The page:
A cost–benefit model for plant–plant interactions: a density-series tool to detect facilitation

Abstract

Generally, only the net outcome of plant–plant interactions is measured in population and community ecology research, with few attempts to determine the relative importance of negative (competition) and positive (facilitation) interactions between subordinate species. Changes in the intensity of interactions along gradients, between life-stages, or with changing densities, and the use of selective removals enhance our capacity to infer positive and negative interactions. However, the most powerful examples at least in detecting facilitation typically involve measuring changes with or without a nurse-plant or benefactor species and often involve only a very limited numbers of species. In plant competition studies, however, greater number of species are commonly tested and density-dependent series are not an uncommon tool to test for net negative interactions. Here, we develop a cost–benefit model that can be used to comprehensively calculate the average expected net gain per individual at every point in a density series provided several response variables are recorded at each density. The utility of this model is demonstrated using both hypothetical data and several empirical data sets, and it is used to infer either both positive and negative net effects. Expected net gain can also serve as an accurate estimate of mean fitness per individual at a given density provided appropriate performance measures were recorded within the primary study. Within a single density series, both facilitation and competition can occur and were detectable using this method. This approach emphasizes the current view that both negative and positive interactions play a role in shaping plant communities. Furthermore, it is evident that facilitation can be detected using the manipulative density series typically associated with competition studies and not just using the typical target nurse-plant methodology. Finally, this method is a significant advance over the current practice of tallying up single responses within a study to estimate outcomes by providing a single, synthetic measure of the net gain or cost of interactions.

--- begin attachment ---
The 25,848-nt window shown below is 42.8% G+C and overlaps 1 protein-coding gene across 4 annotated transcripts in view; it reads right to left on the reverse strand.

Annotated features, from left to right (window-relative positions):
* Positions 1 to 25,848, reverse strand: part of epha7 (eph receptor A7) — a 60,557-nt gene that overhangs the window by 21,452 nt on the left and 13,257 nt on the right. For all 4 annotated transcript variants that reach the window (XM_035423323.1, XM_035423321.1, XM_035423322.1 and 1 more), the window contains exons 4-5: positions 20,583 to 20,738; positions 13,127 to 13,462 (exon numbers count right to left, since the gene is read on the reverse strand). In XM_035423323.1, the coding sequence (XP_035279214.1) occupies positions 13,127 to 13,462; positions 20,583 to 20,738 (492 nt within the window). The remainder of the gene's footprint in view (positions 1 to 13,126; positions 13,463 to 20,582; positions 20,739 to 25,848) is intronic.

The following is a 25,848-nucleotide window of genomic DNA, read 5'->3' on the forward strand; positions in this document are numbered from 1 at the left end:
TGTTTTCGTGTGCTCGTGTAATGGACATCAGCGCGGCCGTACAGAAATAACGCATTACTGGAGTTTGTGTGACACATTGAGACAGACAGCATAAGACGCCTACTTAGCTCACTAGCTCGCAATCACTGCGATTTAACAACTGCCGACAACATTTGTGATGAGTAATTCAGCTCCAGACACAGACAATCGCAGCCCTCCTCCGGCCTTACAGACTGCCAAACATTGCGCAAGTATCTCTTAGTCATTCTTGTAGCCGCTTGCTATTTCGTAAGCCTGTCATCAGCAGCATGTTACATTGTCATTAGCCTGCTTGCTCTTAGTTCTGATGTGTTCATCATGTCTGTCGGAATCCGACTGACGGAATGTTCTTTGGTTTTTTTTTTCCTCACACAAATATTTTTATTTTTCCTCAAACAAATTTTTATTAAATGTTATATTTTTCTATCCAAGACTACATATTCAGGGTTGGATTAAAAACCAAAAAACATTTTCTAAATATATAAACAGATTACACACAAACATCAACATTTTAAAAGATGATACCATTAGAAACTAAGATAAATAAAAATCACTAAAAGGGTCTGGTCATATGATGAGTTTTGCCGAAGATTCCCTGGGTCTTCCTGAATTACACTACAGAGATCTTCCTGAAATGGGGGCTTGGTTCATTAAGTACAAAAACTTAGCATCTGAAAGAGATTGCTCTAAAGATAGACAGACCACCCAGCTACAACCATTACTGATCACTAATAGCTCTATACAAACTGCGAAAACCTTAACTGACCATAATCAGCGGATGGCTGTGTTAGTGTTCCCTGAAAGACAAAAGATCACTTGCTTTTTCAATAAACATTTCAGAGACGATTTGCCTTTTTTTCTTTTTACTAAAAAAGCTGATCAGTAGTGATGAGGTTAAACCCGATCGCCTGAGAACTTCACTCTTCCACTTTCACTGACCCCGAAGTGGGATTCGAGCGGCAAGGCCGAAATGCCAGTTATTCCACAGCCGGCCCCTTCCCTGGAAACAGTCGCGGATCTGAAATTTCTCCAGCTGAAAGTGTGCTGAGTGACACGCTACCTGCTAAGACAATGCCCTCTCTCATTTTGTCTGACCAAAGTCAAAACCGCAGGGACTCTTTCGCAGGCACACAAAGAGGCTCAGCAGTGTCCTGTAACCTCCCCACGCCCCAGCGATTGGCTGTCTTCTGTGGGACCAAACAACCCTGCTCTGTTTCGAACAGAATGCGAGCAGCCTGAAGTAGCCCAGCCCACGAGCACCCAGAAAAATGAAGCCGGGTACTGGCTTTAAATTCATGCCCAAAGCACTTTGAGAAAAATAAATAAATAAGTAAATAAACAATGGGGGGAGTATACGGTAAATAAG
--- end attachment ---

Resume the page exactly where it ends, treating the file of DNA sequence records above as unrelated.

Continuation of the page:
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Acknowledgments

Research was supported by an NSERC postgraduate scholarship and a fellowship from the Blaustein Center for Scientific Cooperation to CJL and an NSERC operating grant to RT. This is a publication of the Mitrani Department of Desert Ecology. We wish to extend special thanks to one referee in particular that provided numerous extremely useful ideas to the implications and interpretation of this model.

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Corresponding author

Correspondence to Christopher J. Lortie.

Additional information

Communicated by Prof. Lauchlan Fraser, Dr. Chris Lortie, Dr. JC Cahill.

Electronic supplementary material

Appendix

Appendix

A vignette for the ecological cost–benefit analyses from density series including the calculation of variance of products.

Description